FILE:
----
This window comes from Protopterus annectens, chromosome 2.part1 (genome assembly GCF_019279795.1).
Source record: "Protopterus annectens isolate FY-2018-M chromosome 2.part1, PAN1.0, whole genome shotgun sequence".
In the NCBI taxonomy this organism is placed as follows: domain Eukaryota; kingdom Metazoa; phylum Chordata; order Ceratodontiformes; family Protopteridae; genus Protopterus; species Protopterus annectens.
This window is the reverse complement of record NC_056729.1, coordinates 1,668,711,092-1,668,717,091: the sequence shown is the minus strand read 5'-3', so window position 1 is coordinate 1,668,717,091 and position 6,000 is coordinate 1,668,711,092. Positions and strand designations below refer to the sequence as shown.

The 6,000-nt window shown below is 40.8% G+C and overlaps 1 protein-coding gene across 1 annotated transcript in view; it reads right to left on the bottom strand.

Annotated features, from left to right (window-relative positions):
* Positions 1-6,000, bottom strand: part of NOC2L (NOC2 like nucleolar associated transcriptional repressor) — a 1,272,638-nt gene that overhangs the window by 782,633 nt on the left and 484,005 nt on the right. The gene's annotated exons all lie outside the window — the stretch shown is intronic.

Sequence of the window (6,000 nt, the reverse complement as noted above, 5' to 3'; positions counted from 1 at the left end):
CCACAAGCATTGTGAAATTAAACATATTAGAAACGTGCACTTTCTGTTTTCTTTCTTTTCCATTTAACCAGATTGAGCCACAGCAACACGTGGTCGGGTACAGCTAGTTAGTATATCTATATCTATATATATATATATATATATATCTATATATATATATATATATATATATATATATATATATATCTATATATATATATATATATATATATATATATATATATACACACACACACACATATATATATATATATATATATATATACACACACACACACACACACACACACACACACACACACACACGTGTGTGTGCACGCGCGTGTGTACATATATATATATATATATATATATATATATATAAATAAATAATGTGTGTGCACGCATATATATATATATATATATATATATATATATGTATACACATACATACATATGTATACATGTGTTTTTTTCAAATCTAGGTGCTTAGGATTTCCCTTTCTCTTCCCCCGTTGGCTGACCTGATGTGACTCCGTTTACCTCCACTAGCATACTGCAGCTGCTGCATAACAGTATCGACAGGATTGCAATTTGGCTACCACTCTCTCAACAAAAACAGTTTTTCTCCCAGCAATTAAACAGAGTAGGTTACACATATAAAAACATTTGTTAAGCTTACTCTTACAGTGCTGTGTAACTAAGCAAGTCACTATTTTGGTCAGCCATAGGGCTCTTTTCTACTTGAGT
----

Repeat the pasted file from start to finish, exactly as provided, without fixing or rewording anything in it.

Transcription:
This window comes from Protopterus annectens, chromosome 2.part1 (genome assembly GCF_019279795.1).
Source record: "Protopterus annectens isolate FY-2018-M chromosome 2.part1, PAN1.0, whole genome shotgun sequence".
In the NCBI taxonomy this organism is placed as follows: domain Eukaryota; kingdom Metazoa; phylum Chordata; order Ceratodontiformes; family Protopteridae; genus Protopterus; species Protopterus annectens.
This window is the reverse complement of record NC_056729.1, coordinates 1,668,711,092-1,668,717,091: the sequence shown is the minus strand read 5'-3', so window position 1 is coordinate 1,668,717,091 and position 6,000 is coordinate 1,668,711,092. Positions and strand designations below refer to the sequence as shown.

The 6,000-nt window shown below is 40.8% G+C and overlaps 1 protein-coding gene across 1 annotated transcript in view; it reads right to left on the bottom strand.

Annotated features, from left to right (window-relative positions):
* Positions 1-6,000, bottom strand: part of NOC2L (NOC2 like nucleolar associated transcriptional repressor) — a 1,272,638-nt gene that overhangs the window by 782,633 nt on the left and 484,005 nt on the right. The gene's annotated exons all lie outside the window — the stretch shown is intronic.

Sequence of the window (6,000 nt, the reverse complement as noted above, 5' to 3'; positions counted from 1 at the left end):
CCACAAGCATTGTGAAATTAAACATATTAGAAACGTGCACTTTCTGTTTTCTTTCTTTTCCATTTAACCAGATTGAGCCACAGCAACACGTGGTCGGGTACAGCTAGTTAGTATATCTATATCTATATATATATATATATATATATCTATATATATATATATATATATATATATATATATATATATCTATATATATATATATATATATATATATATATATATATACACACACACACACATATATATATATATATATATATATATACACACACACACACACACACACACACACACACACACACACACGTGTGTGTGCACGCGCGTGTGTACATATATATATATATATATATATATATATATATAAATAAATAATGTGTGTGCACGCATATATATATATATATATATATATATATATATGTATACACATACATACATATGTATACATGTGTTTTTTTCAAATCTAGGTGCTTAGGATTTCCCTTTCTCTTCCCCCGTTGGCTGACCTGATGTGACTCCGTTTACCTCCACTAGCATACTGCAGCTGCTGCATAACAGTATCGACAGGATTGCAATTTGGCTACCACTCTCTCAACAAAAACAGTTTTTCTCCCAGCAATTAAACAGAGTAGGTTACACATATAAAAACATTTGTTAAGCTTACTCTTACAGTGCTGTGTAACTAAGCAAGTCACTATTTTGGTCAGCCATAGGGCTCTTTTCTACTTGAGT